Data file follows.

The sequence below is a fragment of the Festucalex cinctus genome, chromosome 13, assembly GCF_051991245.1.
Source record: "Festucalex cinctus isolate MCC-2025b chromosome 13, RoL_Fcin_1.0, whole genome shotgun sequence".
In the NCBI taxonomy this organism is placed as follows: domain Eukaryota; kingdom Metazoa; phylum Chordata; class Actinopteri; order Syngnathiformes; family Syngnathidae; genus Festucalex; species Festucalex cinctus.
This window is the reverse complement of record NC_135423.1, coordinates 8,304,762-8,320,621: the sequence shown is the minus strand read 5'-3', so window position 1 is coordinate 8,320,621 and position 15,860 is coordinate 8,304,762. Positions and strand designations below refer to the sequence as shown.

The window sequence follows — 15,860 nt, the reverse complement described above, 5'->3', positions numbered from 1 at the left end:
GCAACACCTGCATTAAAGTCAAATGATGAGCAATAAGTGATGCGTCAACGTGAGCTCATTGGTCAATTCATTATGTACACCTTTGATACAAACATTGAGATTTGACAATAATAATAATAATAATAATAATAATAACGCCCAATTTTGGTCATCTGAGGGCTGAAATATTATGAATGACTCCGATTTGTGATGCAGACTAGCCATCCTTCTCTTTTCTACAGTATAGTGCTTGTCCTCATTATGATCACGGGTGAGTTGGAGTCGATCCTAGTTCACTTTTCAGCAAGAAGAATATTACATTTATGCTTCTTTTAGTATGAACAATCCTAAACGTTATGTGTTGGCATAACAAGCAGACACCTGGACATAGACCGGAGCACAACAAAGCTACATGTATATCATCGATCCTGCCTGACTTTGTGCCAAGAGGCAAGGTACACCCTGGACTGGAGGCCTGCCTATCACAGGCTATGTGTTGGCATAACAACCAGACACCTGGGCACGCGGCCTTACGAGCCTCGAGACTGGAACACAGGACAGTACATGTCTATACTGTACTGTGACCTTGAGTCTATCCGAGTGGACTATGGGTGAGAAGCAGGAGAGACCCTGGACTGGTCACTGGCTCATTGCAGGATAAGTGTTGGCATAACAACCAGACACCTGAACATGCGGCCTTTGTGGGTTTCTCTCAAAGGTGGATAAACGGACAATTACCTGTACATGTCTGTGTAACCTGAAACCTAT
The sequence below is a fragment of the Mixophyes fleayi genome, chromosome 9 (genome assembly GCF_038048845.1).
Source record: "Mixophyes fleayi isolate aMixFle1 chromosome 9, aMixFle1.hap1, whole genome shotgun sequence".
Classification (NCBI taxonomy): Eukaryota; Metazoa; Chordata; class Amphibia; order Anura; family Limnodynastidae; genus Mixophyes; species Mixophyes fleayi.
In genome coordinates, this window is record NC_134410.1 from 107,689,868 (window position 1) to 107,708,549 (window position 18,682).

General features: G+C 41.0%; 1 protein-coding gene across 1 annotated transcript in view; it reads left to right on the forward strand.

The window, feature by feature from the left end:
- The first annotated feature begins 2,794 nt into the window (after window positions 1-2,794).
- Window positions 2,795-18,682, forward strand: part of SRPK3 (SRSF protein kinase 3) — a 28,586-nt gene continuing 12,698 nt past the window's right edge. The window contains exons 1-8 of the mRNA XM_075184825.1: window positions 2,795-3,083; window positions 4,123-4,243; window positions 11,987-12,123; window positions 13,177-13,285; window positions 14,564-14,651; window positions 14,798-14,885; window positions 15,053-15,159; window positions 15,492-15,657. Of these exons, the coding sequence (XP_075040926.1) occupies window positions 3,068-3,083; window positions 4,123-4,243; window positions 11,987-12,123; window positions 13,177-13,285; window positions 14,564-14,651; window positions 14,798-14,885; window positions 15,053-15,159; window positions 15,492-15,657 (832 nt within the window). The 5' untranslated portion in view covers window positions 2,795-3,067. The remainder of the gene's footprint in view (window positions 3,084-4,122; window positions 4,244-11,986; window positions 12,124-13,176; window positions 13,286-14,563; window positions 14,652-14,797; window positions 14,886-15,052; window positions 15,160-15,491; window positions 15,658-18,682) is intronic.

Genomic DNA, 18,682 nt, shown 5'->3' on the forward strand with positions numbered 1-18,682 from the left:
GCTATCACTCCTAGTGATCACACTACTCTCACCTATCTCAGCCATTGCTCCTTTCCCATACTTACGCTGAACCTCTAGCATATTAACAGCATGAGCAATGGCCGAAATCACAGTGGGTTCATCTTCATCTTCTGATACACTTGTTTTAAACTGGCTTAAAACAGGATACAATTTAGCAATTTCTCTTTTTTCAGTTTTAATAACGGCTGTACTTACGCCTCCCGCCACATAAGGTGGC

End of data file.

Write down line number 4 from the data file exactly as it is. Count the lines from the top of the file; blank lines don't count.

This window is the reverse complement of record NC_135423.1, coordinates 8,304,762-8,320,621: the sequence shown is the minus strand read 5'-3', so window position 1 is coordinate 8,320,621 and position 15,860 is coordinate 8,304,762. Positions and strand designations below refer to the sequence as shown.